Ultimately, the net annual LAI impact on climate depends on the relative magnitude and duration of the periods dominated by radiative and nonradiative biophysical processes (11, 12), as clearly proved by the consistency between the climate patterns of ∂TS/∂LAI in Fig. 1A and the length of the season with negative sensitivity (LNSS) in Fig. 2, C and D. Unfortunately, models show severe limitations in predicting the seasonality of vegetation and the length of the growing season (LGS), here expressed as the number of days when LAI is larger than 30% of its amplitude (13) and derived after linear interpolation of monthly LAI values (Fig. 2E). In particular, models systematically overestimate LGS (16 ± 2 days and 44 ± 3 days in cold-wet and warm-dry zones, respectively; multimodel average ΔLGS ± SE). We highlight that the threshold-based approach used to derive LGS is not sensitive to missing LAI data during winter (14). The emerging model bias in the estimate of LGS is consistent with previous studies (15) and may be one of the causes of the overestimation of LAI-driven evaporative cooling, with potential influences on the derived net climate impact of boreal greening.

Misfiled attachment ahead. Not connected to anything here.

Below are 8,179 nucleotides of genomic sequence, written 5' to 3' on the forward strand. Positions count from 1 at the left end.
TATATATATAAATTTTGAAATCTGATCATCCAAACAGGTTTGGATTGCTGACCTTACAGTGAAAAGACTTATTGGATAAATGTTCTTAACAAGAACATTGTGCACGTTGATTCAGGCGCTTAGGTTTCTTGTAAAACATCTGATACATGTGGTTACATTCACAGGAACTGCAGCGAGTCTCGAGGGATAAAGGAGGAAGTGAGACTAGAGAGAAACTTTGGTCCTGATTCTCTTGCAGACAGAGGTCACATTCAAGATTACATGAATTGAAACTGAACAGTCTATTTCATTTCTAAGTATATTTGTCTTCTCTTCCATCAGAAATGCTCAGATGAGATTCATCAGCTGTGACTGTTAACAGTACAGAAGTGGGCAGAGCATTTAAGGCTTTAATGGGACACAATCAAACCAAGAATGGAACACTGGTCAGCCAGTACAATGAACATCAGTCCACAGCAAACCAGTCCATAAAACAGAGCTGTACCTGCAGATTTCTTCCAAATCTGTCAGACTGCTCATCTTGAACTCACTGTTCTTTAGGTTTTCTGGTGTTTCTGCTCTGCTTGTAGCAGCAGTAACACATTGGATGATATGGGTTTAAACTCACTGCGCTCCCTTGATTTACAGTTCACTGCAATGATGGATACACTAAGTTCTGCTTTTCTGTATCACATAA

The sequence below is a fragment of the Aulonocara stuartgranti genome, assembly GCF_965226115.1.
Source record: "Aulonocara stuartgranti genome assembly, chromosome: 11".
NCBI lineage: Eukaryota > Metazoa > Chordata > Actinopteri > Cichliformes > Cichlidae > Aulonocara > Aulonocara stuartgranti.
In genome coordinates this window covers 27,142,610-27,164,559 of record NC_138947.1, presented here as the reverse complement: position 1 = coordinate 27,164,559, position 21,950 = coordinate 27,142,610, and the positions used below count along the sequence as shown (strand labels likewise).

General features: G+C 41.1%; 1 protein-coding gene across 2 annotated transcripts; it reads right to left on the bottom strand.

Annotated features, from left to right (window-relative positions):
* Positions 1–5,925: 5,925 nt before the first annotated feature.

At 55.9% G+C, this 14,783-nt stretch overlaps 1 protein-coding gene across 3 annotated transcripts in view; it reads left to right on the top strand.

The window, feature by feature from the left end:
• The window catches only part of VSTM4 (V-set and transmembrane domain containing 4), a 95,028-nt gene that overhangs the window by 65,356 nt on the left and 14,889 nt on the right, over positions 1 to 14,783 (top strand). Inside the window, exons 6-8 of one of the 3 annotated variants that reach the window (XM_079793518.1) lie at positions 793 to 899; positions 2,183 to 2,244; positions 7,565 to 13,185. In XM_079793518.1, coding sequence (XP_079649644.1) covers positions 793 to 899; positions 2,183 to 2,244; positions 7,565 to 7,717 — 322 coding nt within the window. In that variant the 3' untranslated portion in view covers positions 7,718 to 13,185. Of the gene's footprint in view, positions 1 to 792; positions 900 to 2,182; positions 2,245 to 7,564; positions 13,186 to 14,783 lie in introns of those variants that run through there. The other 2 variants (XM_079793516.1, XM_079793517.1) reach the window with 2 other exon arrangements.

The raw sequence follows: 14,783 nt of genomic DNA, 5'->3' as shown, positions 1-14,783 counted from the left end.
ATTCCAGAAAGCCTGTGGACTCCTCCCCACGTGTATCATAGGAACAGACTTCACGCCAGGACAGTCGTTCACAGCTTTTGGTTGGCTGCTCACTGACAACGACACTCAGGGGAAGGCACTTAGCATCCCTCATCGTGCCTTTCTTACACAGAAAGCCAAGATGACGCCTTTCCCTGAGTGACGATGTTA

Our findings in (1), further corroborated by the results reported here, suggest that the impacts of LAI variations on climate are modulating the overall signal of the interannual vegetation-climate interplay. They also highlight the importance of realistically representing the temporal variation of vegetation in land surface models for simulating present and future changes in the energy and water cycle (5, 6). We agree that at longer time scales, like those investigated in (3), the strong trend in temperature and covarying changes in atmospheric CO2 and N deposition may have driven the northern greening. On the other hand, our analysis suggests that at shorter temporal scales, LAI variations affect the interannual spatial and seasonal variability of surface temperature. We agree with Li et al. that future studies based on the integration of models and observations are required to reconcile these findings and derive conclusive statements about the climate effects of the widespread greening of Earth.

References and Notes